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Old 06-15-2013, 03:52 PM   #1
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Raised slab or pier foundation


We are about to start the house building journey in New Orleans. Aot of houses here have slab foundations but more and more are being built with piers. We are considering a raised slab where the perimeter walls are concrete blocks filled with dirt /gravel and then a slab poured on top. Which is better?

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Old 06-15-2013, 05:39 PM   #2
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Raised slab or pier foundation


I'm surprised N.O. isn't now requiring "break-away" walls.

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Old 06-15-2013, 06:04 PM   #3
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Raised slab or pier foundation


I have spent a lot of time investigating damaged houses in New Orleans, caused by hurricane Katrina. As in all building projects, you must first determine what it is you are seeking to achieve. Much of New Orleans is below sea level, and a lot of new houses are built on piers to elevate the house above flood level. Obviously this is a critical issue, but since you have not mentioned your ground elevation relative to flood level, there is no way to evaluate whether a slab on grade makes any sense.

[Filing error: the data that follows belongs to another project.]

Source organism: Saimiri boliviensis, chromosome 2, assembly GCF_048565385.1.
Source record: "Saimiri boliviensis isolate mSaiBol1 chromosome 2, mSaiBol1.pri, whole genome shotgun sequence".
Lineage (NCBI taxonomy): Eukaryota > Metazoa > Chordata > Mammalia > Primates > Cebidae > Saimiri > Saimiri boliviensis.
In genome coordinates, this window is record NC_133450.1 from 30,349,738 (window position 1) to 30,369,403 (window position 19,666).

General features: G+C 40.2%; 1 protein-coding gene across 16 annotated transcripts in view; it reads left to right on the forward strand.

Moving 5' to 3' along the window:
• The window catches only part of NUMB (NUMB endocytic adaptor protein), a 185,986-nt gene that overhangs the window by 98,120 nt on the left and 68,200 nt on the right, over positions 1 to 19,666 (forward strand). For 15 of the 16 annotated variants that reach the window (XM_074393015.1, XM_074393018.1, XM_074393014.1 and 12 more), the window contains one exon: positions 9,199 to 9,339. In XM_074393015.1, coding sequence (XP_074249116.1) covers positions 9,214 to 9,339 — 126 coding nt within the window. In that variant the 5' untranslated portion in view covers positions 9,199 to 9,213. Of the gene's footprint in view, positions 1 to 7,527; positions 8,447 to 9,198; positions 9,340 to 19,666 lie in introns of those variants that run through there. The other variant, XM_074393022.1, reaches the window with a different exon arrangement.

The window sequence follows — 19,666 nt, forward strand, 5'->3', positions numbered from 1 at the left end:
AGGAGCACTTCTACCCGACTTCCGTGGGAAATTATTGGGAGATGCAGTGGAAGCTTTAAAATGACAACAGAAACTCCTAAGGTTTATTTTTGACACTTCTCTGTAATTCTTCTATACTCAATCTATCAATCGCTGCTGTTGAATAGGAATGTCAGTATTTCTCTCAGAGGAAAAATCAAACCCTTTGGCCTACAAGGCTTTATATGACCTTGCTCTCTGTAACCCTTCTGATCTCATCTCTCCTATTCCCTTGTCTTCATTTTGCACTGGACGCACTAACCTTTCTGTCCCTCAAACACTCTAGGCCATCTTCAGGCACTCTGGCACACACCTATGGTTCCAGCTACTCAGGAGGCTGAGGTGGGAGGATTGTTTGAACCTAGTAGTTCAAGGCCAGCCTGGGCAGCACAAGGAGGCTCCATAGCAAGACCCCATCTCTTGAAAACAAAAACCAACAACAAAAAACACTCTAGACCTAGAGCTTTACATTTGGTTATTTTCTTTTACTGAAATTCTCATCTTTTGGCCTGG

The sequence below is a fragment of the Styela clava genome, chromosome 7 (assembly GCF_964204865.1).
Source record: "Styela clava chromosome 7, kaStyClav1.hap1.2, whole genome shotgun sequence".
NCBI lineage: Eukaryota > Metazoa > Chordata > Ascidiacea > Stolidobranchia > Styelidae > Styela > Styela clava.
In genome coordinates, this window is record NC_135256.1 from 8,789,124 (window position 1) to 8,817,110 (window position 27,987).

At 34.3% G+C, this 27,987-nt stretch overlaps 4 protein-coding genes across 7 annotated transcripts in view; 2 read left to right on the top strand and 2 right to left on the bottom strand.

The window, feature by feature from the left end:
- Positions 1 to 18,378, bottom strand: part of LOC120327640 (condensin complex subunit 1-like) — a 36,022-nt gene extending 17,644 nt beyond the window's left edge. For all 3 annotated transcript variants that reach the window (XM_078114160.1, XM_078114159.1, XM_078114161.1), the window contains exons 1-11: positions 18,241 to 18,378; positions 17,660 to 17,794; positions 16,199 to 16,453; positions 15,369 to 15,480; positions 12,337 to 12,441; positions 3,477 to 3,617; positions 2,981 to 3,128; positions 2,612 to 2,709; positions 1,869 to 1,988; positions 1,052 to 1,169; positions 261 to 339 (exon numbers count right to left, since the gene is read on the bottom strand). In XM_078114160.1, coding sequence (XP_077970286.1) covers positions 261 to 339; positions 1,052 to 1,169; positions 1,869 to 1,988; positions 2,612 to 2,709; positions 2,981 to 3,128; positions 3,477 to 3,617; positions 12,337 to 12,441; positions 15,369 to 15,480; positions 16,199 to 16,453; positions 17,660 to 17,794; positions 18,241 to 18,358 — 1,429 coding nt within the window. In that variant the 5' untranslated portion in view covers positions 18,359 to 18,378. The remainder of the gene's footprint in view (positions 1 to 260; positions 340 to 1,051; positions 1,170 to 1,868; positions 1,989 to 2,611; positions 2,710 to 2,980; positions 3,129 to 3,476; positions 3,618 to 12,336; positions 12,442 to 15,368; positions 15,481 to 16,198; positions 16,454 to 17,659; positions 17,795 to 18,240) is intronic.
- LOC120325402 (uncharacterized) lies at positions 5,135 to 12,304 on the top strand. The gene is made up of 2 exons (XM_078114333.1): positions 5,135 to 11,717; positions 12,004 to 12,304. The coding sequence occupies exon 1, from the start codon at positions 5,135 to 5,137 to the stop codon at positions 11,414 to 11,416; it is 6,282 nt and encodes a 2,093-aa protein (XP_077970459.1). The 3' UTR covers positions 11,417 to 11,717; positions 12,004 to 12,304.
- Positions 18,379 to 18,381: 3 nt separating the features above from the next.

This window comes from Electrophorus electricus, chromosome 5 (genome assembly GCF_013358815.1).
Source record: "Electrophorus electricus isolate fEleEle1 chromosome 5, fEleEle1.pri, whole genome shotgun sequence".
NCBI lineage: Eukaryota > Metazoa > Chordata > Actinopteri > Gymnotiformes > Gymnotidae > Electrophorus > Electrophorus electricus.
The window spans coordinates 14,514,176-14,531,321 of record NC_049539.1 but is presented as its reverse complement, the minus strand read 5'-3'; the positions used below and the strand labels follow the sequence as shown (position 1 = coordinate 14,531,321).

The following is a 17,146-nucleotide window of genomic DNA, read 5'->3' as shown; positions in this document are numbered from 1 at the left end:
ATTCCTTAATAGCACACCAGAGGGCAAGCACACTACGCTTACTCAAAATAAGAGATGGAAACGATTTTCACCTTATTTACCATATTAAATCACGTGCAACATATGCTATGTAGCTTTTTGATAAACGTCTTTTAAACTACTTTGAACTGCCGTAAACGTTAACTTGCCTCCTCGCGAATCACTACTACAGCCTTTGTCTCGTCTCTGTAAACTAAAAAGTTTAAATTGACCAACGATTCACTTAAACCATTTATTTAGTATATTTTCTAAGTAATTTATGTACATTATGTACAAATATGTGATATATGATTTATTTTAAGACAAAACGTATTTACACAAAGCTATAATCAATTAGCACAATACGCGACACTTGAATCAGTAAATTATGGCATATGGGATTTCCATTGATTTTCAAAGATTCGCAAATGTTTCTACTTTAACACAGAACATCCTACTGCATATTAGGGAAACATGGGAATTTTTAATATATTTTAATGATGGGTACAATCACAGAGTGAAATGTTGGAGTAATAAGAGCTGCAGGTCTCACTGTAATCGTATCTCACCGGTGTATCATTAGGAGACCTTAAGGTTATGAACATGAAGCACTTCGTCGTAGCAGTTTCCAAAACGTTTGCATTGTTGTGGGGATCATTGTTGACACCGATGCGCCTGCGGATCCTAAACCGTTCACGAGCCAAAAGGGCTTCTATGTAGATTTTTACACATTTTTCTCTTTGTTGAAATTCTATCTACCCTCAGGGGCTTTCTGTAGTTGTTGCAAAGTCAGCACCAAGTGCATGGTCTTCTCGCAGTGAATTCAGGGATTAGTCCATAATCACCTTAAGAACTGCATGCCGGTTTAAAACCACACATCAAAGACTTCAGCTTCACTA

Second, much of New Orleans is located on expansive clay soil. If you are in an expansive clay area, you are going to need a foundation that is not susceptible to differential settlement. Your building inspector may know if you are on expansive clay, if not you would do well to hire a local structural or geotechnical engineer to advise you, since there is absolutely no way anyone on the internet can possible know your soil conditions, and the best type of foundation is totally dependent on your soil.
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Old 06-16-2013, 09:17 AM   #4
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Raised slab or pier foundation


We would be raised 3 ft. We had a benchmark survey completed and it came back 2ft and we decided to go an extra ft higher. Also, orleans parish all houses have pilings, our plans call for 60' pilings at our site.
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Old 06-16-2013, 10:09 AM   #5
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Raised slab or pier foundation


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We are about to start the house building journey in New Orleans. Aot of houses here have slab foundations but more and more are being built with piers. We are considering a raised slab where the perimeter walls are concrete blocks filled with dirt /gravel and then a slab poured on top. Which is better?